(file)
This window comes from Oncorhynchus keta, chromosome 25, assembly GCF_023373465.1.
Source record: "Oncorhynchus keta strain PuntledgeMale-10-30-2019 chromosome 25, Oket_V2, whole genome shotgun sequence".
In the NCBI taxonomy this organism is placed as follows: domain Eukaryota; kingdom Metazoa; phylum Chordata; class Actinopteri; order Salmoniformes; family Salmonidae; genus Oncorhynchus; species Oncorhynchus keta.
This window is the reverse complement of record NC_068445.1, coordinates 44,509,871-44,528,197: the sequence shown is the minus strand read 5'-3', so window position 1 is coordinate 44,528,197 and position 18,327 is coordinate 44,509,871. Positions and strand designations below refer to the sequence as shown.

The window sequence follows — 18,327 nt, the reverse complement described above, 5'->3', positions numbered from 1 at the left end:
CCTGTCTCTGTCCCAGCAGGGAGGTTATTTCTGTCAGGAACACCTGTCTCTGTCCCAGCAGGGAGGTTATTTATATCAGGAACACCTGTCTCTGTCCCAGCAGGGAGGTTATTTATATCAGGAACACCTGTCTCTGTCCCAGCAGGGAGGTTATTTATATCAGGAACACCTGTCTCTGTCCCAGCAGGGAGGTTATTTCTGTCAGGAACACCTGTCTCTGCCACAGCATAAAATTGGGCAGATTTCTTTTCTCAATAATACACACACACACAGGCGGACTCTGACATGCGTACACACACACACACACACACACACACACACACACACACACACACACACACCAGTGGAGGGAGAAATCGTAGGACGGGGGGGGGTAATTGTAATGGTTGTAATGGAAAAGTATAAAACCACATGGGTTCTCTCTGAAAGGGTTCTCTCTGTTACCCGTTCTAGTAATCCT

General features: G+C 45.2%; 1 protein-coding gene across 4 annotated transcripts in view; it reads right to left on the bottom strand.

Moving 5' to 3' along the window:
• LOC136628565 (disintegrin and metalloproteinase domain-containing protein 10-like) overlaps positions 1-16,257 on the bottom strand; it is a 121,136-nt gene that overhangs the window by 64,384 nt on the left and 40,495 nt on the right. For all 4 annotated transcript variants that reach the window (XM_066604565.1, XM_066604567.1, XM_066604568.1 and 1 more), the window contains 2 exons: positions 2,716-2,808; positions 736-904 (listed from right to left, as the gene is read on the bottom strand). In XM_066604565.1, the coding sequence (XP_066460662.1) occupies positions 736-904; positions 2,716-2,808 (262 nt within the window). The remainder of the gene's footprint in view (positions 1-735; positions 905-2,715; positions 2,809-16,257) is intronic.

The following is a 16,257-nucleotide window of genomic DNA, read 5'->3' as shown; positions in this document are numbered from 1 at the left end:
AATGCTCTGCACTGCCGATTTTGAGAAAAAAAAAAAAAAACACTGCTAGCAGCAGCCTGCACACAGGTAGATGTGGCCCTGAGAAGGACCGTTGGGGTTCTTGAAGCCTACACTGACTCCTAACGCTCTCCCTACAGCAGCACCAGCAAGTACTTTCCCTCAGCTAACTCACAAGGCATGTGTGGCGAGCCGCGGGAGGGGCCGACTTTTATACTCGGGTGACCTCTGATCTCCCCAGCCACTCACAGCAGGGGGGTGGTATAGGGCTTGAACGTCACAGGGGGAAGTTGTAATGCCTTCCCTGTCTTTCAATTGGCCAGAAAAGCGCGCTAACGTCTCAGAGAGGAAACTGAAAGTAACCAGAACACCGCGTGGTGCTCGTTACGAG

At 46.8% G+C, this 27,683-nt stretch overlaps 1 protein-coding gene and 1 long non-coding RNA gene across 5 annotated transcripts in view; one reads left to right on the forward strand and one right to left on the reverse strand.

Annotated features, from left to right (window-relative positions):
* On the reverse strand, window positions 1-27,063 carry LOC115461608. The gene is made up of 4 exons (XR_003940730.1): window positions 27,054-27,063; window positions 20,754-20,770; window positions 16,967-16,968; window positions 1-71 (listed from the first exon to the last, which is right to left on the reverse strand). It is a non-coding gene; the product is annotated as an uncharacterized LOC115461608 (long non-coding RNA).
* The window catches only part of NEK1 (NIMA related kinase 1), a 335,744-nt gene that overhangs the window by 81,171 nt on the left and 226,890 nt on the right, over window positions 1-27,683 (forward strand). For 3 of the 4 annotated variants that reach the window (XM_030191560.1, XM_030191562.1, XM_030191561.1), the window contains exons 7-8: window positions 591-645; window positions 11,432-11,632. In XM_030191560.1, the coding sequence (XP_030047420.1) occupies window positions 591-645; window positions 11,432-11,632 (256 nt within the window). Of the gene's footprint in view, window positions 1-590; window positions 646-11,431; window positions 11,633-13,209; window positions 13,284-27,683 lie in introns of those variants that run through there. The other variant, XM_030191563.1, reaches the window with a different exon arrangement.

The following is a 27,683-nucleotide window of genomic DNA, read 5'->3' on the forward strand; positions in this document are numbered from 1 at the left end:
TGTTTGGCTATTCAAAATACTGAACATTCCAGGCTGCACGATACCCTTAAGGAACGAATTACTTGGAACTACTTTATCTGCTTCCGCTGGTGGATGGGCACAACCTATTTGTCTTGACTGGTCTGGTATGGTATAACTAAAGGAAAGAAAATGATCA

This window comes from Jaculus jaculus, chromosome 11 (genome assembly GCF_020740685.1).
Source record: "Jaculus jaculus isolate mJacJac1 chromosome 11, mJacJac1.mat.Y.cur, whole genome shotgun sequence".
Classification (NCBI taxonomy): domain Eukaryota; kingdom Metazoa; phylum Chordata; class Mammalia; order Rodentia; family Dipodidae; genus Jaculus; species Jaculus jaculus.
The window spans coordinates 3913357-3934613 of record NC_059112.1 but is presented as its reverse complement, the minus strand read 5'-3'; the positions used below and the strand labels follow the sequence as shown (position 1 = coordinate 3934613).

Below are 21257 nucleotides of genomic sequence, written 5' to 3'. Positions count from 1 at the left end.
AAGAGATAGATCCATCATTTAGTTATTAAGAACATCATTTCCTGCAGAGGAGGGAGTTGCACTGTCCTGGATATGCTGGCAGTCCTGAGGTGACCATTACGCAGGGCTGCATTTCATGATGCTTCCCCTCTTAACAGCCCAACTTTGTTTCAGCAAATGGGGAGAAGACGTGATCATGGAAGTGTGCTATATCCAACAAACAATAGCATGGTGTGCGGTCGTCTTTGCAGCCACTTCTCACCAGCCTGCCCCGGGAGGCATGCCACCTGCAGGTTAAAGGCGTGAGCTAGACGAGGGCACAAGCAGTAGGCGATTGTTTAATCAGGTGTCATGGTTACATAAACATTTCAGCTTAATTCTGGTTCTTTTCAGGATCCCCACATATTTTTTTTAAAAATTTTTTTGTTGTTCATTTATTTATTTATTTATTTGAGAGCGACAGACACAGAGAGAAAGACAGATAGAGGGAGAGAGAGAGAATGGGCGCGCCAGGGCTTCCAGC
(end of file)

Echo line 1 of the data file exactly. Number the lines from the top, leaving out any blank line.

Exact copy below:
This window comes from Oncorhynchus keta, chromosome 25, assembly GCF_023373465.1.